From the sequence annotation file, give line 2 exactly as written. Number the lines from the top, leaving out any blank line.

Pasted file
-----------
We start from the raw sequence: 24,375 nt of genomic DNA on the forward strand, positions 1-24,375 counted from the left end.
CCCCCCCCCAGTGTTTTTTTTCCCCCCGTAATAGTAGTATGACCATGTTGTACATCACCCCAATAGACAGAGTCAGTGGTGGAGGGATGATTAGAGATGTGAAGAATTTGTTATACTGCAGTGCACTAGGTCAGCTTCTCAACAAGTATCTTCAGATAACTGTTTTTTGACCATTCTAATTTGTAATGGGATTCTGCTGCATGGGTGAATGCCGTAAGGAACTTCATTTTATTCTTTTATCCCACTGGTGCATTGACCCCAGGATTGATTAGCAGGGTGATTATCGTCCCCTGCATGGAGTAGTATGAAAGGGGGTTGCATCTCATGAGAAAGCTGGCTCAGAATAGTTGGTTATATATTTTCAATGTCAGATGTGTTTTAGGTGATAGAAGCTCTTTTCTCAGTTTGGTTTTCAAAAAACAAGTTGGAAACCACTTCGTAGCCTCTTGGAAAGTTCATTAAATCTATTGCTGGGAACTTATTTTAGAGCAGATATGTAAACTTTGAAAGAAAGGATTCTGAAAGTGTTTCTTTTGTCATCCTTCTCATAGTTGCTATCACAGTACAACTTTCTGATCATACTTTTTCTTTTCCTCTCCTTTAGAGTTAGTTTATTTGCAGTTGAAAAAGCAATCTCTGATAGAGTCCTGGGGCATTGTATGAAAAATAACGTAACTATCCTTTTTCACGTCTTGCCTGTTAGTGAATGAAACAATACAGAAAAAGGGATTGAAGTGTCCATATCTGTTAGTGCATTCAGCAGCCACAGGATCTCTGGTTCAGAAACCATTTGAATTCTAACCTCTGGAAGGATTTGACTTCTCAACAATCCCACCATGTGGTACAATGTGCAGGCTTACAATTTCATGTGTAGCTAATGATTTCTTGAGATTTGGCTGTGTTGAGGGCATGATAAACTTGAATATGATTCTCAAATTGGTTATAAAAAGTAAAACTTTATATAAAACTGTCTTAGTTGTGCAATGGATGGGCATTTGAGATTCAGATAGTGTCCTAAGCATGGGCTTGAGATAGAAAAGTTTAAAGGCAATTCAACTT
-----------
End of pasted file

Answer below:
CCCCCCCCCAGTGTTTTTTTTCCCCCCGTAATAGTAGTATGACCATGTTGTACATCACCCCAATAGACAGAGTCAGTGGTGGAGGGATGATTAGAGATGTGAAGAATTTGTTATACTGCAGTGCACTAGGTCAGCTTCTCAACAAGTATCTTCAGATAACTGTTTTTTGACCATTCTAATTTGTAATGGGATTCTGCTGCATGGGTGAATGCCGTAAGGAACTTCATTTTATTCTTTTATCCCACTGGTGCATTGACCCCAGGATTGATTAGCAGGGTGATTATCGTCCCCTGCATGGAGTAGTATGAAAGGGGGTTGCATCTCATGAGAAAGCTGGCTCAGAATAGTTGGTTATATATTTTCAATGTCAGATGTGTTTTAGGTGATAGAAGCTCTTTTCTCAGTTTGGTTTTCAAAAAACAAGTTGGAAACCACTTCGTAGCCTCTTGGAAAGTTCATTAAATCTATTGCTGGGAACTTATTTTAGAGCAGATATGTAAACTTTGAAAGAAAGGATTCTGAAAGTGTTTCTTTTGTCATCCTTCTCATAGTTGCTATCACAGTACAACTTTCTGATCATACTTTTTCTTTTCCTCTCCTTTAGAGTTAGTTTATTTGCAGTTGAAAAAGCAATCTCTGATAGAGTCCTGGGGCATTGTATGAAAAATAACGTAACTATCCTTTTTCACGTCTTGCCTGTTAGTGAATGAAACAATACAGAAAAAGGGATTGAAGTGTCCATATCTGTTAGTGCATTCAGCAGCCACAGGATCTCTGGTTCAGAAACCATTTGAATTCTAACCTCTGGAAGGATTTGACTTCTCAACAATCCCACCATGTGGTACAATGTGCAGGCTTACAATTTCATGTGTAGCTAATGATTTCTTGAGATTTGGCTGTGTTGAGGGCATGATAAACTTGAATATGATTCTCAAATTGGTTATAAAAAGTAAAACTTTATATAAAACTGTCTTAGTTGTGCAATGGATGGGCATTTGAGATTCAGATAGTGTCCTAAGCATGGGCTTGAGATAGAAAAGTTTAAAGGCAATTCAACTT